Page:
There’s no question that Covid has hit many small business owners hard over the last few years. The pandemic has forced companies to contour their business models to meet the changing needs of their customers. My business, TEASPRESSA, is no exception.
Before Covid, we maintained four stores across two separate states. When the lockdowns started, though, TEASPRESSA was forced to shutter our physical venues. I made the difficult decision to close our in-person locations—and we almost lost everything in the process. But our company found refuge in online sales. Shifting our focus to digital operations, we managed to not only survive but to expand our operations. We now ship our products all over the U.S., from Arizona to Maine.
Whether we are digitally connecting with our subscribers or packaging tea orders, we work hard to use data to benefit our customers and protect their information. However, operating online and across state lines creates new challenges for small business owners: navigating the patchwork of state privacy laws.
Since 2018, five states have passed laws regulating the commercial collection and use of personal data. And since January 1 of this year, at least 25 states have introduced their own privacy bills. This current setup causes confusion for customers, creates greater security risks, and increases the compliance burden for businesses like mine. Now is the time for Congress to enact a federal privacy law.
No matter where they live, customers need to trust that the businesses they shop with will protect their online data. A unified privacy law will help us get there. The variability in data privacy laws means customers have inconsistent rights and lack clarity about how their data is handled. Similarly, the changing requirements across states could force small businesses to spend more time and resources on navigating each state’s rules, which leads to higher costs for everyone.
That has been my experience. The patchwork of privacy laws is actually very similar to a situation I encountered while taking part in an event in Texas. There, local sales tax regulations can vary by zip code, meaning that we had to track every location we were operating, compare the zips, and then ensure that each transaction was compliant with each locale’s unique regulations. It was a logistical nightmare—and a clear illustration of what it’s like dealing with various state-level privacy laws.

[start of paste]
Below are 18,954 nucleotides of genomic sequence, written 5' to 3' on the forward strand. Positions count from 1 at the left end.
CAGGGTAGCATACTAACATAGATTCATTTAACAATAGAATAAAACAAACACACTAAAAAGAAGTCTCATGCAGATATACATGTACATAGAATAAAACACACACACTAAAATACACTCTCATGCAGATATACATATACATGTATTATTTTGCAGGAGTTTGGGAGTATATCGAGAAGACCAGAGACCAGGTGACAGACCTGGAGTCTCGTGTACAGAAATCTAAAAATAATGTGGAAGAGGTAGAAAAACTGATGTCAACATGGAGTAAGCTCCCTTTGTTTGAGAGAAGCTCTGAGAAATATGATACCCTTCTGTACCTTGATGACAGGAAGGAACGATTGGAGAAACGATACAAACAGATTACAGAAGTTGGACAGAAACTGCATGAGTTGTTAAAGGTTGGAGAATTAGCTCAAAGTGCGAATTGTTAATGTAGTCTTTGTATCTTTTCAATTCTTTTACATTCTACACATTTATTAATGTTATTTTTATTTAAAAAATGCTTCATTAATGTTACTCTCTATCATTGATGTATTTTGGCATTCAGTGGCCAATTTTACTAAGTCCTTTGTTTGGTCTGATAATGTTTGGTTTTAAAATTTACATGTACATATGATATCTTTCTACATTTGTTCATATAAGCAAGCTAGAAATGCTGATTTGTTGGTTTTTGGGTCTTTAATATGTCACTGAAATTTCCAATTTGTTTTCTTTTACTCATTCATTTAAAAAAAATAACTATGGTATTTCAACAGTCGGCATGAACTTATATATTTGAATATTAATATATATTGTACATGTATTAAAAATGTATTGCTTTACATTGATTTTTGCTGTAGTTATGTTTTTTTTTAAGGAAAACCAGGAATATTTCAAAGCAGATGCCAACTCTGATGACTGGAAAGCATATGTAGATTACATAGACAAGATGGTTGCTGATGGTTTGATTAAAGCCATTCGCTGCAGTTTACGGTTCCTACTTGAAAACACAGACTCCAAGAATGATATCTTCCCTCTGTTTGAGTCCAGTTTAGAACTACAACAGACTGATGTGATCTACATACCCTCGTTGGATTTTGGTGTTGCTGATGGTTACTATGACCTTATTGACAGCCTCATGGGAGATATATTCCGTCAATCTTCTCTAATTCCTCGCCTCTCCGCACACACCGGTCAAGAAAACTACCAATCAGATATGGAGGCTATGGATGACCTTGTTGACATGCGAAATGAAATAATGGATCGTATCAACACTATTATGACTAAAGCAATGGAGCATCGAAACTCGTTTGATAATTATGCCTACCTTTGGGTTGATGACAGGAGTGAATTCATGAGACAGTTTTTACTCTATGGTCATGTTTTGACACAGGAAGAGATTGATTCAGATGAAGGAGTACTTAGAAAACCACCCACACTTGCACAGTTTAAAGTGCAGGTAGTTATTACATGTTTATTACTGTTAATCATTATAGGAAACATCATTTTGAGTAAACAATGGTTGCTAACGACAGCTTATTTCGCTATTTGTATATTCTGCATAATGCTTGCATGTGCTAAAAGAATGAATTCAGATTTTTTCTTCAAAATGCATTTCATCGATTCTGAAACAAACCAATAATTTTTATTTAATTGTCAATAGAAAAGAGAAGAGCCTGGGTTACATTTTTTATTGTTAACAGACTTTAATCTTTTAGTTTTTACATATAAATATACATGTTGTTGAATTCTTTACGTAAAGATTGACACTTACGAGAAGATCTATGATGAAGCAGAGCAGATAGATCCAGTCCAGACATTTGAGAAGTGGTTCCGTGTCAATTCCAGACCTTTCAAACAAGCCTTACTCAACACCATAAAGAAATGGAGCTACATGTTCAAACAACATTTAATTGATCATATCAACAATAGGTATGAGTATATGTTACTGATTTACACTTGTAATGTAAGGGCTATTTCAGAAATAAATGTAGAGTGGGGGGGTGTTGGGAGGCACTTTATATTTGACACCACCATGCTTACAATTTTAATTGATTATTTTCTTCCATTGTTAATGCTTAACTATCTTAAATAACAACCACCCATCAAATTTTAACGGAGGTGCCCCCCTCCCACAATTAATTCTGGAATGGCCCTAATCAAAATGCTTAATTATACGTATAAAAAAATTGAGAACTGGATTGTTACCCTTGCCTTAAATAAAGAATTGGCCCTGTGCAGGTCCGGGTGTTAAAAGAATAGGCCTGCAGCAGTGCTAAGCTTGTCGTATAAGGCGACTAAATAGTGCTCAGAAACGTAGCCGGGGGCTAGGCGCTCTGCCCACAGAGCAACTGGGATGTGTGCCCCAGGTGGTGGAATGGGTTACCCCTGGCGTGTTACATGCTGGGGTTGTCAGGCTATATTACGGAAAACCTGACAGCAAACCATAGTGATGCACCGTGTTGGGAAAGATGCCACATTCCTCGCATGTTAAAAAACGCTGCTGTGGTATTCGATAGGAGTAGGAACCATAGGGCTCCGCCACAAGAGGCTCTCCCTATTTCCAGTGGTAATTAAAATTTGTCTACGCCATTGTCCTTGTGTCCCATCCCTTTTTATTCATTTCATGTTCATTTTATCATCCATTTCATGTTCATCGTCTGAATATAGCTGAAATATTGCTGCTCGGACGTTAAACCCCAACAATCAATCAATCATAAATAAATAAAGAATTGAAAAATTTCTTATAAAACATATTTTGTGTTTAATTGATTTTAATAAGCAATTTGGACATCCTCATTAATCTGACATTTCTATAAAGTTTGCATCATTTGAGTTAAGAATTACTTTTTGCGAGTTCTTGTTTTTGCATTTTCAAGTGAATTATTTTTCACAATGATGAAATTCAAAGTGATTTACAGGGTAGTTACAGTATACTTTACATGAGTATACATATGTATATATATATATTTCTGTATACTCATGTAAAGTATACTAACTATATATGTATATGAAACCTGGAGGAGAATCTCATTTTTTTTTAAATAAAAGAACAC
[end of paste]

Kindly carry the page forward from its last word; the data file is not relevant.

It’s extremely difficult for small businesses to plan when there’s so much uncertainty. Unlike big corporations, small business owners don’t have the staffing and resources to navigate complex legal requirements. And like most small business owners, I’d much rather spend time investing in my business, hiring new employees, or expanding and upgrading our operations than navigating red tape.
According to the Information Technology & Innovation Foundation, in the absence of a federal privacy law, a 50-state patchwork of privacy laws will cost our economy $1 trillion over the next ten years, with $200 billion of that cost being paid by small businesses. This includes higher costs for lawyers to help with compliance, market inefficiencies, and losses due to unrealized growth potential because of decreased investment in marketing, research, and development.
Senators Mark Kelly and Kyrsten Sinema have been strong advocates for small businesses. Kelly secured a $100 million investment in small businesses, and Sinema recently introduced a bipartisan bill making it easier for businesses to grow and create jobs. Now, I’m calling on Senators Kelly and Sinema to step up and lead Congress in passing a federal data privacy law that would give businesses the certainty we need to grow and succeed in this new world. If Congress doesn’t act fast, states will continue to pass their own privacy rules and regulations, leading to even more confusion and higher compliance costs for small businesses.
As the pandemic demonstrated, small businesses face more challenges than ever, but they continue to be the backbone of our economy. We are innovators. We are job creators. We are staples in our communities and across the nation. For small businesses to thrive, we need Senators Kelly and Sinema to fight for Arizona small businesses by enacting a federal data privacy law.
Allison DeVane is the founder of TEASPRESSA.